Is Universal Workflow on the Horizon?
Several technologies have emerged to make tighter workflow integration possible.
At the recent Graphics of the Americas show, there was a buzz that digital-printer manufacturers are finally realizing that the creative and manufacturing communities need a seamless way to go from digital, to offset, to Web, and back. There was a consensus that a "one-workflow-fits-all" approach is needed"?and it seems that there is much work going on to make this happen.
A holistic approach to printing! It almost sounds too simple. But, why not? After all, we are starting from essentially the same point"?with raw files created by a designer. The challenge, however, has been that the end product has a powerful impact on the design and production workflow. At present, the designer needs to know what the target output device will be in order to create a design that works. Designing for print requires a different approach than designing for the Web. And designing for digital printers uses a completely different rulebook than designing for output on an offset press.
A merger of technologies
Several technologies have emerged to make tighter workflow integration possible. One has been around a long time: OPI (Open Prepress Interface, from Adobe). While many print-production programs don't follow the precise Adobe code, the essential idea is to use smaller (in terms of file size), lower-resolution images for design, and then swap out the high-res images on-the-fly once the job hits the RIP. That concept is about to be pushed a lot further.
The other is PDF. Used for all manner of file delivery, PDF has the capability of retaining vector data for clean output of those elements at any resolution, and the ability to apply compression to raster images to keep the files small. The fly in the PDF ointment, though, is that the raster elements can be low resolution, and common office software likes to treat black text as "rich black."
For that matter, the vector content of a PDF file can have every single vector element rasterized at any resolution and still be called a PDF. While the fact that a print file is in PDF format means it can be viewed on virtually any computer platform, it does not mean it can print satisfactorily on any machine.
What's happening is the merger of these technologies into print workflows capable of yielding excellent print quality on any output device. At least that's the goal. The key is to develop intelligent software that can analyze both the file and the output device, and then make adjustments accordingly.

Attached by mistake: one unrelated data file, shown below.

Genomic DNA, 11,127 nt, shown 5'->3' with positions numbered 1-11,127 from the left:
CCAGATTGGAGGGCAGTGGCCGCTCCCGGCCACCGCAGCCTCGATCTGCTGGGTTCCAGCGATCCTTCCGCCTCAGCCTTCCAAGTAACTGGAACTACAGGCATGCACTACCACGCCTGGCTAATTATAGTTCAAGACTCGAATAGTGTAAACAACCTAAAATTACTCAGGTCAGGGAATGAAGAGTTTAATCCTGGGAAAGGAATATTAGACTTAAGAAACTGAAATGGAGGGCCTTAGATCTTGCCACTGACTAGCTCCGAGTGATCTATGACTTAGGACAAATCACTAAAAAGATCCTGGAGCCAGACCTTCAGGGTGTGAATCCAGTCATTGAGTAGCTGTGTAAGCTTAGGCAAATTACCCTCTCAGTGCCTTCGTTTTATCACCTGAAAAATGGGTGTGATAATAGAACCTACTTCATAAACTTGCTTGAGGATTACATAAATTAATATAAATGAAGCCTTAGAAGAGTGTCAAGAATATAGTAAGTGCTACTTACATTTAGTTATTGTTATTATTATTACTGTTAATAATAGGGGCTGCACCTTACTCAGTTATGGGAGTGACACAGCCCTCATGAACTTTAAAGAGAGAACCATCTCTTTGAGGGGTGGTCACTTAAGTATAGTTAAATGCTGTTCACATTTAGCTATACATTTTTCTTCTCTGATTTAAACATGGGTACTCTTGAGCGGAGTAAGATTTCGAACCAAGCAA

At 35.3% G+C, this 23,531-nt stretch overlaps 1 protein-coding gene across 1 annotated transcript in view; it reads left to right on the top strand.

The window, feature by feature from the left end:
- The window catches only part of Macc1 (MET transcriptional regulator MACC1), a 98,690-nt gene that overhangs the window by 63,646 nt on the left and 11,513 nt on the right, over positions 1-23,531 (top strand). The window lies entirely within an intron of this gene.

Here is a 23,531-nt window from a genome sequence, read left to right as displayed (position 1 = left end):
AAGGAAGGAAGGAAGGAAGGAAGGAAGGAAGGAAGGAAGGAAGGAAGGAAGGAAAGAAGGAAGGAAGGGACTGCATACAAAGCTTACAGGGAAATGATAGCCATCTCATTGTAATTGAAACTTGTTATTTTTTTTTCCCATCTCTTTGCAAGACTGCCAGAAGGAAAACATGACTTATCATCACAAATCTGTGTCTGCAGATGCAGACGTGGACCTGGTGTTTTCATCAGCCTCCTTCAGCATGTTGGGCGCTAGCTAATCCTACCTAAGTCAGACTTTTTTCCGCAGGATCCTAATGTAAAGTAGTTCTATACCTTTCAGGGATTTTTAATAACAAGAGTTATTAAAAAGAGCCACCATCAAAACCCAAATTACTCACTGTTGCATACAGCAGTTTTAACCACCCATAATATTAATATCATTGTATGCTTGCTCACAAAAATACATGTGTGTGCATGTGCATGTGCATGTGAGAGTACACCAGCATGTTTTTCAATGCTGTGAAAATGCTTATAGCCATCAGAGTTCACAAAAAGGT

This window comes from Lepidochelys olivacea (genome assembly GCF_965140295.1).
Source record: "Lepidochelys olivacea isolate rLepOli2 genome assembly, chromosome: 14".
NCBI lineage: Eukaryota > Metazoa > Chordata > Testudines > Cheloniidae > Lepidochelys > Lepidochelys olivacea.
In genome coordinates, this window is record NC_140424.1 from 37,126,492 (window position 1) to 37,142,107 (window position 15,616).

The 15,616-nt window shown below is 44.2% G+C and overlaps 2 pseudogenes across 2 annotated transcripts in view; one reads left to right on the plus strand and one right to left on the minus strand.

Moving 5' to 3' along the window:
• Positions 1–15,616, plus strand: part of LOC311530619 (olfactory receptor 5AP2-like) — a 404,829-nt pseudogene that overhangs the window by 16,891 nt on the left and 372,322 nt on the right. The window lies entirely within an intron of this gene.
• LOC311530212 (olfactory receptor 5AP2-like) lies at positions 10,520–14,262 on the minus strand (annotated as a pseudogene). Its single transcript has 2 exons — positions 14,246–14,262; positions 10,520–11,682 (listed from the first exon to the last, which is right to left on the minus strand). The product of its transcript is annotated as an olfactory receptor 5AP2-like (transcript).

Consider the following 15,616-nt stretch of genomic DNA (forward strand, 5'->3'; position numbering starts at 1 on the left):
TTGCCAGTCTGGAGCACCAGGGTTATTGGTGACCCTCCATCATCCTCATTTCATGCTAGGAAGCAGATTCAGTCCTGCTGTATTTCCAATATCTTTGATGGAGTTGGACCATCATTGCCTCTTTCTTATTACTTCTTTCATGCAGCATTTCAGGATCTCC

The idea is to have images available of sufficient resolution on the server for any of the output options. When the file hits the RIP, the software detects the resolution of the images in the file, compares that with the requirements of the output device, and then"?if that resolution is not what's needed"?it queries the image database for an image that will work, and can even change the data coming from the original file without changing the file itself. And, a truly holistic workflow would allow you to reverse the process (downsize the file data) for Web output.
Of course, that's not all that is involved in an all-in-one workflow. Other feature sets needed are: the components of hot folders to guide the job through production; JDF capabilities to control JDF-enabled-devices; report and e-mail generation to notify operators and CSRs of the job status; and, of course, variabledata capabilities. Plus, there should be the ability to handle anything the designer might throw at them, like transparency.
No one actually has such a workflow yet, but you can bet it's coming. And there are some good signs of this.
At Graphics of the Americas, for instance, I saw Xerox running its new 4110 printer with the latest version of the company's Freeflow"?a product that ultimately aims to serve all of these needs. Right now, Freeflow hands down JDF calls to tell the printer not only how many copies to print, but to control the inline folder and send an e-mail when the job is done.
And it's not the only product with such lofty goals. Remember that Creo manufactures the Spire, which runs Xerox's high-end digital printers and is based on the old Scitex Brisque, as well as Prinergy (Creo's offset print solution). Part of the reason Kodak says it purchased Creo is for the latter's workflow technology, so you can bet that Kodak has a real interest in a workflow that will drive everything from the VersaMark high-speed variable-data printers to the Encad wide-format printers and the NexPress.
This month, at the Vue/Point Conference, I'll be moderating a panel on "The Quest for a Holistic Workflow." To those who have been frustrated by different workflows, this will be an opportunity to help the vendors in attendance understand the value of a more holistic workflow"?and to see what solutions may already be available.
Stephen Beals (firstname.lastname@example.org), in prepress production for more than 30 years, is the digital prepress manager with Finger Lakes Press in Auburn, NY.